The Bakkhai

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University of Massachusetts Press, Jul 1, 1978 - Drama - 82 pages
5 Reviews
Regarded by many as Euripides' masterpiece, Bakkhai is a powerful examination of religious ecstasy and the resistance to it. A call for moderation, it rejects the temptation of pure reason as well as pure sensuality, and is a staple of Greek tragedy, representing in structure and thematics anexemplary model of the classic tragic elements.Disguised as a young holy man, the god Bacchus arrives in Greece from Asia proclaiming his godhood and preaching his orgiastic religion. He expects to be embraced in Thebes, but the Theban king, Pentheus, forbids his people to worship him and tries to have him arrested. Enraged, Bacchus drivesPentheus mad and leads him to the mountains, where Pentheus' own mother, Agave, and the women of Thebes tear him to pieces in a Bacchic frenzy.Gibbons, a prize-winning poet, and Segal, a renowned classicist, offer a skilled new translation of this central text of Greek tragedy.

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LibraryThing Review

User Review  - quantum_flapdoodle - LibraryThing

This work explores what can happen to mere mortals when they reject the gods; Dionysus is not pleased that everyone denies he is the son of Zeus, so he decides to get his revenge. Bloody and ... Read full review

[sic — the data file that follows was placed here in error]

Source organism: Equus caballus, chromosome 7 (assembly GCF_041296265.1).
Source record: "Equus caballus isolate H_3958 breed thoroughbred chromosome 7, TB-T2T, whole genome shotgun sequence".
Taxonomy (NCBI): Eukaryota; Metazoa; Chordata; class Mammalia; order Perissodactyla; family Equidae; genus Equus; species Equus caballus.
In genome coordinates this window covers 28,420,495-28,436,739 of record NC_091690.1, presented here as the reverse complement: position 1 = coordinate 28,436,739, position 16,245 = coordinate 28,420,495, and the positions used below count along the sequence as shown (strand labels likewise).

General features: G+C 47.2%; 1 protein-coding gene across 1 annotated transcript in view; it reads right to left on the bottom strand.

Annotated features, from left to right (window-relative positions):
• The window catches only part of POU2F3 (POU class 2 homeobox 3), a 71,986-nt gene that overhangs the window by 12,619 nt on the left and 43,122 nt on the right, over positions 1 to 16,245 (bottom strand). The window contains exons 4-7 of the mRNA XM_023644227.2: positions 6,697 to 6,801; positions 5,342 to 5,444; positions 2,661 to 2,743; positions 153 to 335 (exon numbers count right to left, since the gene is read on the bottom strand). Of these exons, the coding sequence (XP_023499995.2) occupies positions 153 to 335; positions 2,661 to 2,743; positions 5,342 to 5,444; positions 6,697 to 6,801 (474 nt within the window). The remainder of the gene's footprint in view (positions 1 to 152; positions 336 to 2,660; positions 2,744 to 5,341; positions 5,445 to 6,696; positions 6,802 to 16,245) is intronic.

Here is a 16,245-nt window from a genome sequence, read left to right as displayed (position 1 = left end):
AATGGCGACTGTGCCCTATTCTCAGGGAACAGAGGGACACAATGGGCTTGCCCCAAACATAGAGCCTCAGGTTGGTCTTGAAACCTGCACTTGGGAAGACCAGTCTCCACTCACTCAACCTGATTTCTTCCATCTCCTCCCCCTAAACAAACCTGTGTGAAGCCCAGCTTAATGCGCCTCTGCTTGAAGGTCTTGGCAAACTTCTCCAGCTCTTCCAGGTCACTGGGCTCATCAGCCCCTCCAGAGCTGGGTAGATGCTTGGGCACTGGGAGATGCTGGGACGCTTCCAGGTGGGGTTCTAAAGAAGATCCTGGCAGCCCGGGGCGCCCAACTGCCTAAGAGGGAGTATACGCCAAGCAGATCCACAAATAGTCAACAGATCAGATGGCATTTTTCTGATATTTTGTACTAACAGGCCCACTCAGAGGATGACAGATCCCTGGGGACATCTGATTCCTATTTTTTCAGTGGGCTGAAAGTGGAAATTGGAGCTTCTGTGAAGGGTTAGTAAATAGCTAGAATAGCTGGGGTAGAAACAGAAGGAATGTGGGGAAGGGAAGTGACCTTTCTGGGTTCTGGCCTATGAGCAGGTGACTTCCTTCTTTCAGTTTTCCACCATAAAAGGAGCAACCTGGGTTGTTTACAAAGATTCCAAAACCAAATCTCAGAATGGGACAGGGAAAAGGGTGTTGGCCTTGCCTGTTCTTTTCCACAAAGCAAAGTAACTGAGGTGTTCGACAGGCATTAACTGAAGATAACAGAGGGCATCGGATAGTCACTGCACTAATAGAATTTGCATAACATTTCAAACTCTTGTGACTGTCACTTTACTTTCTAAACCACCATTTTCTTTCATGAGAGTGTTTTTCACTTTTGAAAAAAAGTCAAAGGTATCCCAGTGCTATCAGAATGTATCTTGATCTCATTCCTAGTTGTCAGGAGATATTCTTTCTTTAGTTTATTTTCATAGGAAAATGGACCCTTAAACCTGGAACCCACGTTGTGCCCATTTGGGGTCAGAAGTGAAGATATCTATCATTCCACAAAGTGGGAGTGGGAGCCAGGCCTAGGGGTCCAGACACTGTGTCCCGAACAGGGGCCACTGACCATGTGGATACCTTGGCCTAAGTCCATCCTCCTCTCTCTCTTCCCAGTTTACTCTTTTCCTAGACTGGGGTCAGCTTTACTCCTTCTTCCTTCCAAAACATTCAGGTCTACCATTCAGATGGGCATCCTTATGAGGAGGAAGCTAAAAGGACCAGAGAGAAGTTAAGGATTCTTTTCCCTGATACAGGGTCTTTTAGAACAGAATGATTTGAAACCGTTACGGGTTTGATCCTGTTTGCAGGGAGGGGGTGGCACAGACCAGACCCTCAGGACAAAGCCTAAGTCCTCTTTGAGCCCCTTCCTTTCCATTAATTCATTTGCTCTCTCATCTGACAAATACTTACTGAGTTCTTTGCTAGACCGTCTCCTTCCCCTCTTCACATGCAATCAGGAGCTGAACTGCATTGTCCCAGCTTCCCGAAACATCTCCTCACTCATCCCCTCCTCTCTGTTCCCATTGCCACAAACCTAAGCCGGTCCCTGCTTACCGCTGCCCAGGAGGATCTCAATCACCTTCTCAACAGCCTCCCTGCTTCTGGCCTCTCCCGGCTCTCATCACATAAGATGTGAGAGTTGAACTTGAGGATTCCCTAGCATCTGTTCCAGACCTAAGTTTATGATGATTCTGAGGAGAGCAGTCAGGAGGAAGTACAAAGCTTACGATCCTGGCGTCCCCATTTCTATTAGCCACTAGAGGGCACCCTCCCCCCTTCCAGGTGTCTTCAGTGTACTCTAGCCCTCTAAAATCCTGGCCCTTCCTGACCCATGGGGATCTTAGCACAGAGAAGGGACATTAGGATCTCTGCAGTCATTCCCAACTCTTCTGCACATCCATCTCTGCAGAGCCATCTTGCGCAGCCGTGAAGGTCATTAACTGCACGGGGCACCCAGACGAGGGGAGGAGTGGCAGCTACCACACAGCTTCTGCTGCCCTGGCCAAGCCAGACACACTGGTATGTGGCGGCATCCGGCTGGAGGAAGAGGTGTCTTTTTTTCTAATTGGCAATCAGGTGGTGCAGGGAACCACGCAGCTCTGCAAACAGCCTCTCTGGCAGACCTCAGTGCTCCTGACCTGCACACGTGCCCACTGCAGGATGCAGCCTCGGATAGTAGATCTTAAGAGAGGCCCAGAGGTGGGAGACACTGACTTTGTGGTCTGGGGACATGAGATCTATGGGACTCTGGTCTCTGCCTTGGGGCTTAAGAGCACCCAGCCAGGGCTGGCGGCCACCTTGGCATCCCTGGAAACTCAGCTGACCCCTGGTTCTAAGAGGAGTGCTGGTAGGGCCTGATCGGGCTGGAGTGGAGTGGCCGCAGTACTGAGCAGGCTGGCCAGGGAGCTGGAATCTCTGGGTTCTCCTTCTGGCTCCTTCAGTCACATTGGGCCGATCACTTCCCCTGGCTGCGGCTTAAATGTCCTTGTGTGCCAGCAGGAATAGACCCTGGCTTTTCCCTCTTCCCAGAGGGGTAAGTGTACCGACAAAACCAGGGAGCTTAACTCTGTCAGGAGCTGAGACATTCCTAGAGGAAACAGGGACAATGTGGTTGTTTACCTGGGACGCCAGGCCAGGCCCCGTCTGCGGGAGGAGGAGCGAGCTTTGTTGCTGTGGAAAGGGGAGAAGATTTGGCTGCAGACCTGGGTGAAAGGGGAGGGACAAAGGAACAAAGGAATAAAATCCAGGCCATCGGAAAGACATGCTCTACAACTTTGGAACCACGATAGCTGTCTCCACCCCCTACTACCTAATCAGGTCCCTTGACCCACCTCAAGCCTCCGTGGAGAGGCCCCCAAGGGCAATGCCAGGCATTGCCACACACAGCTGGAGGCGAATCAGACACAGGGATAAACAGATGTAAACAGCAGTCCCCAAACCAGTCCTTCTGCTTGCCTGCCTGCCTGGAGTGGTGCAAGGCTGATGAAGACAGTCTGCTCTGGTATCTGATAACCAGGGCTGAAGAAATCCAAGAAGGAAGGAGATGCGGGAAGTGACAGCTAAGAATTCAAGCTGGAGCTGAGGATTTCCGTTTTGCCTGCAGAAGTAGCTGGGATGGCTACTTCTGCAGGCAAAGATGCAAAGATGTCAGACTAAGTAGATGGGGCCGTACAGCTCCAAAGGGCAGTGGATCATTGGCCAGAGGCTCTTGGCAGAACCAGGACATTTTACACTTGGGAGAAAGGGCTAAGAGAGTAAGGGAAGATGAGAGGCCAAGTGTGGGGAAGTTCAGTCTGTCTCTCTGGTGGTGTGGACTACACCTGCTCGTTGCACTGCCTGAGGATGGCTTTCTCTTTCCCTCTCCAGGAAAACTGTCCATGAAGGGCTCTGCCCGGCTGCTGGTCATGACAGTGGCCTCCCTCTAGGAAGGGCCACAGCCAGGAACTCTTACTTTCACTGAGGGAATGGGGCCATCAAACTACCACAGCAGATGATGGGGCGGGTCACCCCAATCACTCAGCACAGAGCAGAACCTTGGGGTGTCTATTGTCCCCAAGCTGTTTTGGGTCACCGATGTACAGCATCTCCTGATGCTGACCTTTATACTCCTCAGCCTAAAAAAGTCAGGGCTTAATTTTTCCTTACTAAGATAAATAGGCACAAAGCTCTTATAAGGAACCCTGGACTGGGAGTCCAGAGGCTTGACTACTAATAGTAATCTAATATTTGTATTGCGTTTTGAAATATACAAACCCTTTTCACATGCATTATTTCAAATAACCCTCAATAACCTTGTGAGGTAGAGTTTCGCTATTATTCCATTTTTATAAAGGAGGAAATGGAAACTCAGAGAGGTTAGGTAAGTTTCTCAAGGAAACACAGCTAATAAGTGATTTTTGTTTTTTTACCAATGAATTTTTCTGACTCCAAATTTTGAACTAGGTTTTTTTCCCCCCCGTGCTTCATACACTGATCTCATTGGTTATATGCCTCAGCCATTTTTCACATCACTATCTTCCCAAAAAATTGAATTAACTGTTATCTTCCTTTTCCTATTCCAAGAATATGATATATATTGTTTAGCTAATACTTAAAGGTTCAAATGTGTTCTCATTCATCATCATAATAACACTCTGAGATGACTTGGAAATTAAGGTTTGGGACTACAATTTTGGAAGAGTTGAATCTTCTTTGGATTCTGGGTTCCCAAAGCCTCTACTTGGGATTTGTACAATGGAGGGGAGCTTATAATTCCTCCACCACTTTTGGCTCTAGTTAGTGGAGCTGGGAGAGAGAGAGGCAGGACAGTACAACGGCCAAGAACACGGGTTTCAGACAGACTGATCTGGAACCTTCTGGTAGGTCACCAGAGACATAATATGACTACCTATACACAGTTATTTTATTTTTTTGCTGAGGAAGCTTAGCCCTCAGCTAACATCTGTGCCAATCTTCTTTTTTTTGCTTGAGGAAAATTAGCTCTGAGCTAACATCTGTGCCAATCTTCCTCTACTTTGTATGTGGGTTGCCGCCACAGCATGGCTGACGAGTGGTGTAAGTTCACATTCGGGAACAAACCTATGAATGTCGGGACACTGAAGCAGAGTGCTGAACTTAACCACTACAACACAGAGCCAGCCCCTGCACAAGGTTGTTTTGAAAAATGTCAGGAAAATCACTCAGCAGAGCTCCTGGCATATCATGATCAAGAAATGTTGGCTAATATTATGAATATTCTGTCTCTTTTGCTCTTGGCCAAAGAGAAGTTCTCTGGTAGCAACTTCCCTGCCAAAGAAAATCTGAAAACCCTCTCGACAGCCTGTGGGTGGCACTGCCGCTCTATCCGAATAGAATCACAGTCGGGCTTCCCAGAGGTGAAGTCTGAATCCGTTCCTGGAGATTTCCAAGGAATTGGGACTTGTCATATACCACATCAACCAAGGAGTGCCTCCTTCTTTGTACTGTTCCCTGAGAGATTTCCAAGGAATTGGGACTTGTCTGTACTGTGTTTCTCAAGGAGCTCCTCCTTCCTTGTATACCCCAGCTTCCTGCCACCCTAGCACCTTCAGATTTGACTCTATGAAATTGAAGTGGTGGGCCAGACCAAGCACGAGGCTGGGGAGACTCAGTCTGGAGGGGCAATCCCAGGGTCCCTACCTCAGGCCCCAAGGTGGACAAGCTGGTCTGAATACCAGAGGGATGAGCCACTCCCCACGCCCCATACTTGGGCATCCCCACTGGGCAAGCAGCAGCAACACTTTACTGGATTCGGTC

LibraryThing Review

User Review  - est-lm - LibraryThing

Bacchae is one of my favorite Greek tragedies. It is a hot mess of a family drama filled with deception, two kinds of blindness, a party in the woods, and good old-fashioned man killing. Dionysus ... Read full review

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About the author (1978)

Euripides, one of the three great Greek tragedians was born in Attica probably in 485 B.C. of well-to-do parents. In his youth he cultivated gymnastic pursuits and studied philosophy and rhetoric. Soon after he received recognition for a play that he had written, Euripides left Athens for the court of Archelaus, king of Macedonia. In his tragedies, Euripides represented individuals not as they ought to be but as they are. His excellence lies in the tenderness and pathos with which he invested many of his characters. Euripides' attitude toward the gods was iconoclastic and rationalistic; toward humans-notably his passionate female characters-his attitude was deeply sympathetic. In his dramas, Euripides separated the chorus from the action, which was the first step toward the complete elimination of the chorus. He used the prologue as an introduction and explanation. Although Euripides has been charged with intemperate use of the deus ex machina, by which artifice a god is dragged in abruptly at the end to resolve a situation beyond human powers, he created some of the most unforgettable psychological portraits. Fragments of about fifty-five plays survive; some were discovered as recently as 1906. Among his best-known plays are Alcestis (438 B.C.), Medea and Philoctetes (431 B.C.), Electra (417 B.C.), Iphigenia in Tauris (.413 B.C.), The Trojan Women (415 B.C.), and Iphigenia in Aulis Iphigenia (c.405 B.C.). Euripides died in Athens in 406. Shortly after his death his reputation rose and has never diminished.

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